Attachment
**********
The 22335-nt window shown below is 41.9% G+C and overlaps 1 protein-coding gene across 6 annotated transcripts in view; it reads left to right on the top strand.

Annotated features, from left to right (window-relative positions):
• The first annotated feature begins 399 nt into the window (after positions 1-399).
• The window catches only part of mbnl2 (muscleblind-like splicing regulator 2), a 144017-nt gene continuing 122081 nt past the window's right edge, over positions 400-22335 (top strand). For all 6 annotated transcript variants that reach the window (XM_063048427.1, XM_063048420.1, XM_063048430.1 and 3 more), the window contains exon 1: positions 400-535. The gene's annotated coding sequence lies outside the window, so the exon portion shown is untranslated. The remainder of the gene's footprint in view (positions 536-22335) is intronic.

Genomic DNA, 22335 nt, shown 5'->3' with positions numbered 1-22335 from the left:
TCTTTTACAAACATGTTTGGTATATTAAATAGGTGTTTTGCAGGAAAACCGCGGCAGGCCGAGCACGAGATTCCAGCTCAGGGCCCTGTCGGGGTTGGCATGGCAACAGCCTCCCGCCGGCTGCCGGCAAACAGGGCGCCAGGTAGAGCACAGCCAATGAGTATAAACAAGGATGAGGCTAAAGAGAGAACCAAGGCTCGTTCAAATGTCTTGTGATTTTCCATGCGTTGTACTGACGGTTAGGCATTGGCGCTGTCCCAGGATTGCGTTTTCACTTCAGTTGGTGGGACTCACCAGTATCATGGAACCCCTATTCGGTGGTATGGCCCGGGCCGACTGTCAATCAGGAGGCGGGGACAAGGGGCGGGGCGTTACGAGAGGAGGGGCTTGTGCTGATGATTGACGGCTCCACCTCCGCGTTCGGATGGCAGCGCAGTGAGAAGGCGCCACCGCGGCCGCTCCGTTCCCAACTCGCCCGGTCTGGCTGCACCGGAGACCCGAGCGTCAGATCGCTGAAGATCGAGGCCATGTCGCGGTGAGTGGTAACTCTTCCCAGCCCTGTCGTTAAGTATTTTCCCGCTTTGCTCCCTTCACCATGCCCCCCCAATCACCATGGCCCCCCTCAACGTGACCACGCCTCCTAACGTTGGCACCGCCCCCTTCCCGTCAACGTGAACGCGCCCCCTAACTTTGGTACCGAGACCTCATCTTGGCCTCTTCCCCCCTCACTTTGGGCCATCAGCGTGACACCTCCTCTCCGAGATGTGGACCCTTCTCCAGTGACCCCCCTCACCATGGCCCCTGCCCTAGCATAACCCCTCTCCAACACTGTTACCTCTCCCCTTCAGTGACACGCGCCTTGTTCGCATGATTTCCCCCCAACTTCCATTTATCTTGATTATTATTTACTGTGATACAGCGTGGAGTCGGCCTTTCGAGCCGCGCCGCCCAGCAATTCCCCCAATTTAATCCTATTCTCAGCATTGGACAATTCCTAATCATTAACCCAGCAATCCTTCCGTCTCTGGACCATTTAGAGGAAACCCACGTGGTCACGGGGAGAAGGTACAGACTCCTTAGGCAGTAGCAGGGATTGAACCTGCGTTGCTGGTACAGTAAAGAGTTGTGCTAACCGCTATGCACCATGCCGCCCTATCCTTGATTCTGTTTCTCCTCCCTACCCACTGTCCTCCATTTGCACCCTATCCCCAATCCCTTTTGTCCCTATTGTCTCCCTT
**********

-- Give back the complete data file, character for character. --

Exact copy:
The 22335-nt window shown below is 41.9% G+C and overlaps 1 protein-coding gene across 6 annotated transcripts in view; it reads left to right on the top strand.

Annotated features, from left to right (window-relative positions):
• The first annotated feature begins 399 nt into the window (after positions 1-399).
• The window catches only part of mbnl2 (muscleblind-like splicing regulator 2), a 144017-nt gene continuing 122081 nt past the window's right edge, over positions 400-22335 (top strand). For all 6 annotated transcript variants that reach the window (XM_063048427.1, XM_063048420.1, XM_063048430.1 and 3 more), the window contains exon 1: positions 400-535. The gene's annotated coding sequence lies outside the window, so the exon portion shown is untranslated. The remainder of the gene's footprint in view (positions 536-22335) is intronic.

Genomic DNA, 22335 nt, shown 5'->3' with positions numbered 1-22335 from the left:
TCTTTTACAAACATGTTTGGTATATTAAATAGGTGTTTTGCAGGAAAACCGCGGCAGGCCGAGCACGAGATTCCAGCTCAGGGCCCTGTCGGGGTTGGCATGGCAACAGCCTCCCGCCGGCTGCCGGCAAACAGGGCGCCAGGTAGAGCACAGCCAATGAGTATAAACAAGGATGAGGCTAAAGAGAGAACCAAGGCTCGTTCAAATGTCTTGTGATTTTCCATGCGTTGTACTGACGGTTAGGCATTGGCGCTGTCCCAGGATTGCGTTTTCACTTCAGTTGGTGGGACTCACCAGTATCATGGAACCCCTATTCGGTGGTATGGCCCGGGCCGACTGTCAATCAGGAGGCGGGGACAAGGGGCGGGGCGTTACGAGAGGAGGGGCTTGTGCTGATGATTGACGGCTCCACCTCCGCGTTCGGATGGCAGCGCAGTGAGAAGGCGCCACCGCGGCCGCTCCGTTCCCAACTCGCCCGGTCTGGCTGCACCGGAGACCCGAGCGTCAGATCGCTGAAGATCGAGGCCATGTCGCGGTGAGTGGTAACTCTTCCCAGCCCTGTCGTTAAGTATTTTCCCGCTTTGCTCCCTTCACCATGCCCCCCCAATCACCATGGCCCCCCTCAACGTGACCACGCCTCCTAACGTTGGCACCGCCCCCTTCCCGTCAACGTGAACGCGCCCCCTAACTTTGGTACCGAGACCTCATCTTGGCCTCTTCCCCCCTCACTTTGGGCCATCAGCGTGACACCTCCTCTCCGAGATGTGGACCCTTCTCCAGTGACCCCCCTCACCATGGCCCCTGCCCTAGCATAACCCCTCTCCAACACTGTTACCTCTCCCCTTCAGTGACACGCGCCTTGTTCGCATGATTTCCCCCCAACTTCCATTTATCTTGATTATTATTTACTGTGATACAGCGTGGAGTCGGCCTTTCGAGCCGCGCCGCCCAGCAATTCCCCCAATTTAATCCTATTCTCAGCATTGGACAATTCCTAATCATTAACCCAGCAATCCTTCCGTCTCTGGACCATTTAGAGGAAACCCACGTGGTCACGGGGAGAAGGTACAGACTCCTTAGGCAGTAGCAGGGATTGAACCTGCGTTGCTGGTACAGTAAAGAGTTGTGCTAACCGCTATGCACCATGCCGCCCTATCCTTGATTCTGTTTCTCCTCCCTACCCACTGTCCTCCATTTGCACCCTATCCCCAATCCCTTTTGTCCCTATTGTCTCCCTT